The composition and the weak-link approaches to Network Data Envelopment Analysis
Κορωνάκος, Γρηγόρης Γ.
KeywordsData Envelopment Analysis (DEA) ; Composition approach ; Weak-link approach ; Multi-objective programming ; Network DEA ; Περιβάλλουσα Ανάλυση Δεδομένων ; Περιβάλλουσα Ανάλυση Πολυσταδιακών Διεργασιών ; Συνθετική προσέγγιση ; Μέθοδος του αδύναμου κρίκου ; Πολυκριτήριος προγραμματισμός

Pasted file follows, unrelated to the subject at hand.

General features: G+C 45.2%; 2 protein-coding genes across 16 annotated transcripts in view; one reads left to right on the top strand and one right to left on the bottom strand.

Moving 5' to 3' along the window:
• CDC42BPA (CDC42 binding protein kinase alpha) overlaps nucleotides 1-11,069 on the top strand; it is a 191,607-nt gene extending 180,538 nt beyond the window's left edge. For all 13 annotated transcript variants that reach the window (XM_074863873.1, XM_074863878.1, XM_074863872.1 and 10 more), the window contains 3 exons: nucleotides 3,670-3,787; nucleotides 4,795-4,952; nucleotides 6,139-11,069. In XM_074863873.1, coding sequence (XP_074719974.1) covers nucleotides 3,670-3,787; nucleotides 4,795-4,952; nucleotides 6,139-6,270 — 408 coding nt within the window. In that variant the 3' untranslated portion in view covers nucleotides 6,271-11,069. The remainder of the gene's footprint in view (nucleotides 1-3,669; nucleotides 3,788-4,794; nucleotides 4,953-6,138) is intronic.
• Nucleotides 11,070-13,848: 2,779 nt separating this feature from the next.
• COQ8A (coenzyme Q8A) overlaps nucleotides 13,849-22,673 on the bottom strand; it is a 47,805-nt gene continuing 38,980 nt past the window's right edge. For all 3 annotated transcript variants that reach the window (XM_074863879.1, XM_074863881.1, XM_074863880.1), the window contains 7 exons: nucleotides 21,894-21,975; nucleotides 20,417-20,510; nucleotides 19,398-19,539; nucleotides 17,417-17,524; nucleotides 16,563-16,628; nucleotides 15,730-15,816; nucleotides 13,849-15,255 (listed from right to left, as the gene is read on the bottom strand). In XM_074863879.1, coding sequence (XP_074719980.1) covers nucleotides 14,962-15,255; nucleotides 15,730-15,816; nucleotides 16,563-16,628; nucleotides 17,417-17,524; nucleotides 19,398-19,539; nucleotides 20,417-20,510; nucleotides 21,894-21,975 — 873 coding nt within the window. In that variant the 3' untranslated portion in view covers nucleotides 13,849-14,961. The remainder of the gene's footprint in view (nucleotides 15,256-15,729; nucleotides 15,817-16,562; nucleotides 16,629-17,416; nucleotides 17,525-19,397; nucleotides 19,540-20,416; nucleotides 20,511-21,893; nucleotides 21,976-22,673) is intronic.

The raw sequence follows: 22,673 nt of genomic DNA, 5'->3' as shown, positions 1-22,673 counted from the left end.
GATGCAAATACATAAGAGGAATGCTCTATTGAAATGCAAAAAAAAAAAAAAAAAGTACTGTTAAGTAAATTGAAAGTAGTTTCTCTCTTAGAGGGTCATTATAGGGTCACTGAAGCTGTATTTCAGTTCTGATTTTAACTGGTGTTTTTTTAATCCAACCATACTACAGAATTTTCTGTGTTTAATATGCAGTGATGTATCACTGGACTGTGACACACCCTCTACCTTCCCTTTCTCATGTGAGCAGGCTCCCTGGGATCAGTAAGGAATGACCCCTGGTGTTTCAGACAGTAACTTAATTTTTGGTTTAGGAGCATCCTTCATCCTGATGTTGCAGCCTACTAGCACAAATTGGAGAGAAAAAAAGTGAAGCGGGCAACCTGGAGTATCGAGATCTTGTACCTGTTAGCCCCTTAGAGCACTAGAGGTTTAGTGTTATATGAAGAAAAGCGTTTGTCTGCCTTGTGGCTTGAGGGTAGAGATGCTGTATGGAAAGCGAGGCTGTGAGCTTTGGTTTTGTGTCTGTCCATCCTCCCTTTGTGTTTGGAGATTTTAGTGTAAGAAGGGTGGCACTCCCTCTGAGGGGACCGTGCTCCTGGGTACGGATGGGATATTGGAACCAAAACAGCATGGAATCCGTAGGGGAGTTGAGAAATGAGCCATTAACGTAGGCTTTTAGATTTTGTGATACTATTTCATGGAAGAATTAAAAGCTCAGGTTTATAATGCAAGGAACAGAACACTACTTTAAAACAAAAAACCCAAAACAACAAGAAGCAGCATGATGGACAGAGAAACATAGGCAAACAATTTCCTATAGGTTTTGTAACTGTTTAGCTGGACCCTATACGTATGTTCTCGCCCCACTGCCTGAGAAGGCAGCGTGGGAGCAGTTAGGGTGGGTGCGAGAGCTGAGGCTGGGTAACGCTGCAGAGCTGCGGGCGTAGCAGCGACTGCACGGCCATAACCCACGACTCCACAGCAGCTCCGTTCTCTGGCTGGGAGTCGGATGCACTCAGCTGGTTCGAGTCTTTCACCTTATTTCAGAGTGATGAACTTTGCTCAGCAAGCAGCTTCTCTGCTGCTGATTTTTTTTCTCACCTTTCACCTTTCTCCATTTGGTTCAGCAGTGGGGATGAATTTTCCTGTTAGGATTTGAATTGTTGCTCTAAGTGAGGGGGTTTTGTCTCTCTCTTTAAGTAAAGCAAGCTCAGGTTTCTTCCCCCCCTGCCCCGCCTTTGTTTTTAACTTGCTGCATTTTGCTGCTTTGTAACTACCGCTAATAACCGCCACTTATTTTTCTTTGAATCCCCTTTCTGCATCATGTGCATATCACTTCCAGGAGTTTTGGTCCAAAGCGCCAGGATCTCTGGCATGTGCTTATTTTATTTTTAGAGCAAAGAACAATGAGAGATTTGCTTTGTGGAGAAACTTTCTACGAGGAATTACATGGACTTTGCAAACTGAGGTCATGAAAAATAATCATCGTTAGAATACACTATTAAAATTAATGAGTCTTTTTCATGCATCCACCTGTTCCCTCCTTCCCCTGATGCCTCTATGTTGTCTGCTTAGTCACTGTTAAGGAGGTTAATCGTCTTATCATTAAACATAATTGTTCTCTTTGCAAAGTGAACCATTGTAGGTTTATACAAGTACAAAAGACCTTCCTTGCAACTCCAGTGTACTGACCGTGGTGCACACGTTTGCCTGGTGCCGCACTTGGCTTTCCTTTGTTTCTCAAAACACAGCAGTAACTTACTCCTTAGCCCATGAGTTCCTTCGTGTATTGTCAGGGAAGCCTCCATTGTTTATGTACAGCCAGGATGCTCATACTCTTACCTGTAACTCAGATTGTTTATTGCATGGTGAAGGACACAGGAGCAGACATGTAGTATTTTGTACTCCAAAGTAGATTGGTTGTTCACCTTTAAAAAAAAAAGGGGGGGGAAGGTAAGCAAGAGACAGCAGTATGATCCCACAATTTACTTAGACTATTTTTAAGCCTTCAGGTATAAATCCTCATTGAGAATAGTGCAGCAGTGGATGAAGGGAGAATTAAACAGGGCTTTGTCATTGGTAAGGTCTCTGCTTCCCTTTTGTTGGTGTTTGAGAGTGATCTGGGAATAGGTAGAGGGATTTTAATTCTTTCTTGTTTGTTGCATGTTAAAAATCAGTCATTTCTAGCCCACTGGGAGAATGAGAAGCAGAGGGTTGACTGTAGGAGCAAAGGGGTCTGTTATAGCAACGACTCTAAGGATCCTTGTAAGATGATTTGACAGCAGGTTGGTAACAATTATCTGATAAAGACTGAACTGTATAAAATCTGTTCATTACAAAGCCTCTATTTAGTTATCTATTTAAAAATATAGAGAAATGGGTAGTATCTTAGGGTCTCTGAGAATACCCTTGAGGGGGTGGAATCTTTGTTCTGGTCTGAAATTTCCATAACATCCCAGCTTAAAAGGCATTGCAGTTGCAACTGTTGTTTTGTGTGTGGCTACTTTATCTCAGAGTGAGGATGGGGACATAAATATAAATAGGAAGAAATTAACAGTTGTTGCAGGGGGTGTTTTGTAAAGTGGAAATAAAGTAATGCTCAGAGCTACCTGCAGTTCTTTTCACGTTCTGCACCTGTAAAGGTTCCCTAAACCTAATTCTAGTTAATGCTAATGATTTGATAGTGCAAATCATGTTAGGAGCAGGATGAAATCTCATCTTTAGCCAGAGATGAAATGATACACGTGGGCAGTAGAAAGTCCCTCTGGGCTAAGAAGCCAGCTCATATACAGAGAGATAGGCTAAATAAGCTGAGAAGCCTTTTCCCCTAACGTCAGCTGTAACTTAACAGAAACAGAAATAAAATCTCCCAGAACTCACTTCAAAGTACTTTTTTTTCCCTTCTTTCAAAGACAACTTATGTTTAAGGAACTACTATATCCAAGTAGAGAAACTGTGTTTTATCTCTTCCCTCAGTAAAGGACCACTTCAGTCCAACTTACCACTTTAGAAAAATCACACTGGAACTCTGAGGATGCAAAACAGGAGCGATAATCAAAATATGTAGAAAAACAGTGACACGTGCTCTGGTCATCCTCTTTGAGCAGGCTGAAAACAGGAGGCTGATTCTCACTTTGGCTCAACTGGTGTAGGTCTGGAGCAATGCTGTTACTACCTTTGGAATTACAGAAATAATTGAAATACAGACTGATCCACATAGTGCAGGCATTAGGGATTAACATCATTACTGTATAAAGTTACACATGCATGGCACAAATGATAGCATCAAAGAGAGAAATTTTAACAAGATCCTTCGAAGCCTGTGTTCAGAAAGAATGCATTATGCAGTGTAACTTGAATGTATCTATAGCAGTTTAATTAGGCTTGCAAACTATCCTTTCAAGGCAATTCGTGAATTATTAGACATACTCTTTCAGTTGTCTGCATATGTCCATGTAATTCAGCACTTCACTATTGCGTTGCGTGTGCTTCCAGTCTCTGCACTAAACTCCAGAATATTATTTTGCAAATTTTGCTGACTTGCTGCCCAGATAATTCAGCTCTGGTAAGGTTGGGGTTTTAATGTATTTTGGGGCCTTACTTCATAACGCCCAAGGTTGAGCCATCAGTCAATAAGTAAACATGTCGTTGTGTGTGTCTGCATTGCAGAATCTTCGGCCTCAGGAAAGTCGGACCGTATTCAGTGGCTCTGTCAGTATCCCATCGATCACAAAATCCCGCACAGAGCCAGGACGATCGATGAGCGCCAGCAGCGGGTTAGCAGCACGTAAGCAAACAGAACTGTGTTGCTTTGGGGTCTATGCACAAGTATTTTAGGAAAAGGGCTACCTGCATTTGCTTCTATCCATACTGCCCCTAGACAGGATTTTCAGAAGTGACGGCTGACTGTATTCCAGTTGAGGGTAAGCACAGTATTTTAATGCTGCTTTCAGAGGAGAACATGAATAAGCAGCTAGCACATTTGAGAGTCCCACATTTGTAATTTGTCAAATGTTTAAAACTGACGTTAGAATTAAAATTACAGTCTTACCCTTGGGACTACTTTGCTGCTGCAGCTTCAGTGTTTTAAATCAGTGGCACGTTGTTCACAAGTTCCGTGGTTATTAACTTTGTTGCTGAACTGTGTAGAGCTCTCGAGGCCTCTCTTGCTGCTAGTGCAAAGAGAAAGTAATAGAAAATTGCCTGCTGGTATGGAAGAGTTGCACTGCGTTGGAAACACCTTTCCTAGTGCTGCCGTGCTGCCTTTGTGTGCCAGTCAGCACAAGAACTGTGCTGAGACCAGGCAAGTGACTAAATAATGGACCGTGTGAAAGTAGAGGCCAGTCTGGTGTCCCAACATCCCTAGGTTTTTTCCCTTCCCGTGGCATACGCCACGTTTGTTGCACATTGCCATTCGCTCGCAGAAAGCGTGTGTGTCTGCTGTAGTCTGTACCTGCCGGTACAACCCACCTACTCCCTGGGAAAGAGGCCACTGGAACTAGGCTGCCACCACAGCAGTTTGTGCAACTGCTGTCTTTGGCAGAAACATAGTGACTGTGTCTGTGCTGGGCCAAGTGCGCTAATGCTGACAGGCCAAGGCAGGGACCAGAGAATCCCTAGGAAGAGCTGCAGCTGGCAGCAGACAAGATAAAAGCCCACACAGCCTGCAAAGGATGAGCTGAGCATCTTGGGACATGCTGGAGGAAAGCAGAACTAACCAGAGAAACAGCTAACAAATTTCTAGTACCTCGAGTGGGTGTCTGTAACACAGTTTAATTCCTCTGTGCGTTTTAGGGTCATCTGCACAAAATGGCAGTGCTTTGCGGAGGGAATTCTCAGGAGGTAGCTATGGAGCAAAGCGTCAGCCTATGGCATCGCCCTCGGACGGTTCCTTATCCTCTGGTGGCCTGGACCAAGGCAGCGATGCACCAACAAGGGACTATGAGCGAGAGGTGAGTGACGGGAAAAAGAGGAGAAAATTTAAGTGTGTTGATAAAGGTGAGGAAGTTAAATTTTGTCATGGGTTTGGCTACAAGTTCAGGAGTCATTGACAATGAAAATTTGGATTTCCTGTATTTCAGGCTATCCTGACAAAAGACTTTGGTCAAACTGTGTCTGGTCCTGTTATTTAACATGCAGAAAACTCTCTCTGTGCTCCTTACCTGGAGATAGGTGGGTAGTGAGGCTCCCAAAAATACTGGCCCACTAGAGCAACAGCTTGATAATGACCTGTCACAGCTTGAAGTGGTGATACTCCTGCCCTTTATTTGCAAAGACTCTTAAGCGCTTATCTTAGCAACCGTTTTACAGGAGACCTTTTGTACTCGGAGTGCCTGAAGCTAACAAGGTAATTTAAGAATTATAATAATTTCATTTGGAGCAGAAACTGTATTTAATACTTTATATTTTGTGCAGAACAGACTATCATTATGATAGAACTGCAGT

The systematic performance evaluation of the organizations as well as the target setting are key aspects for its proper operation and viability. Thus, the adoption of evaluation methods is necessary, which are capable of taking into account all the environmental factors of the organization, identifying the inefficient production processes and suggesting adequate ways to improve them. Such a method is Data Envelopment Analysis (DEA), which is the most popular non-parametric technique for assessing the efficiency of homogeneous decision making units (DMUs) that use multiple inputs to produce multiple outputs. The DMUs may consist of several sub-processes (also known as stages, sub-units, divisions etc.) that interact and perform various operations. However, the classical DEA models treat the DMU as a “black box”, i.e. a single stage production process that transforms some external inputs to final outputs. In such a setting, the internal structure of the DMU is not taken into consideration. Thus, the conventional DEA models fail to mathematically represent the internal characteristics of the DMUs, as well as they fall short to provide precise results and useful information regarding the sources that cause inefficiency. In order to take into account for the internal structure of the DMUs, recent methodological advancements are developed, which extend the standard DEA and constitute a new field, namely the network DEA. The network DEA methods are capable of reflecting accurately the DMUs’ internal operations as well as to incorporate their relationships and interdependences. In network DEA, the DMU is considered as a network of interconnected sub-units, with the connections indicating the flow of intermediate products (commonly called intermediate measures or links). An indicative example of such a DMU is a supply chain, which has a network structure and is composed of several members whose performances affect the overall performance of the supply chain. Therefore, the overall efficiency of the supply chain (DMU) should be evaluated by taking into account the individual efficiencies of its members in a coordinated manner. In this thesis, we conduct a critical survey and categorization of the state-of-the art network DEA methods and we classify a great volume of network DEA studies based on the assessment method they follow. We unveil the relations and the differences of the existing network DEA methods. Also, we uncover their defects concerning the returns to scale, the inconsistency between the multiplier and the envelopment models as well as the inadequate information that provide for the calculation of efficient projections. The most important network DEA methods do not secure the uniqueness of the efficiency scores, i.e. the same level of overall efficiency is obtained from different combinations of the efficiencies of the sub-processes. Also, we prove that the additive efficiency decomposition method unduly and implicitly assigns different priority to the sub-processes, hence provides biased efficiency assessments. Finally, we discuss about the inability of the existing approaches to be universally applied on every type of network structure. We develop two new approaches in network DEA that overcome effectively the deficiencies and provide unique and unbiased efficiency scores, based on a multiple objective framework. We focus our research to serial two-stage network structures and we formulate the problem of their efficiency assessment as a multi-objective mathematical programming problem. Initially, we introduce the composition approach to two-stage network DEA, which is based on a bi-objective mathematical program for the efficiency assessments. We employ two scalarization techniques, firstly based on the L1 norm we aggregate the two objective functions additively without giving any priority between them. The application of this scalarizing function yields an extreme (vertex) Pareto-optimal solution. Then, we employ a min-max scalarization technique, i.e. the Tchebycheff norm (L∞), which minimizes the distance between the ideal point and the feasible objective functions space so as to locate a point on the Pareto front not necessarily extreme. This model provides unique and unbiased efficiency scores. In the composition approach, we estimate first the stage efficiencies and then we aggregate them either additively or multiplicatively to obtain the overall efficiency. Next, we develop two methods to derive the efficient frontier in two-stage DEA and provide efficient projections. The first naturally stems from our composition approach, while the second seeks to provide efficient projections by altering the original levels of the intermediate measures at a minimum distortion. We build upon the composition approach and we introduce the “weak-link” approach to two-stage network DEA, which inherits the nice properties of the former, i.e. provides unique and unbiased efficiency scores. Also, the “weak-link” approach can be readily applied to various types of two-stage network structures. In this approach, we introduce a novel definition about the overall efficiency of the DMU, inspired by the “weak link” notion in supply chains and the maximum-flow/minimum-cut problem in networks. We incorporate this notion into the assessment by assuming that given the stage efficiencies, the system efficiency can be viewed as the maximum flow through the network and can be estimated as the min-cut of the network, i.e. the system efficiency derives as the lowest of the stage efficiencies. We mathematically represent this concept by employing a two-phase max-min optimization method in a multi-objective programming framework, which seeks to maximize the minimum weighted achievement from zero-level efficiency, i.e. maximizing the lowest of the stage efficiencies (weak link). The proposed two-phase procedure estimates the stage efficiencies and the overall efficiency simultaneously by providing a unique Pareto optimal solution. The search direction towards the Pareto front is driven by the assumption that the stage efficiencies are proportional to their independent counterparts. External priorities can be also introduced to our methodology so as to obtain alternative Pareto optimal solutions. We conduct a systematic investigation of the sensitivity of the weak link so as to identify the source of inefficiency in the two-stage processes. Finally, we revisit the work of Aviles-Sacoto et al (2015) who studied a peculiar situation of a two-stage process where some of the intermediate measures are inputs to the second stage and at the same time external outputs from that stage. We show that their modelling approach departs from the described setting and adapts a different situation, where the specific intermediate measure is viewed either as input to or as output from the second stage of the process. We alternatively propose a different modelling approach for the performance assessment of the two-stage process under examination, which rectifies the methodological problems that we observe.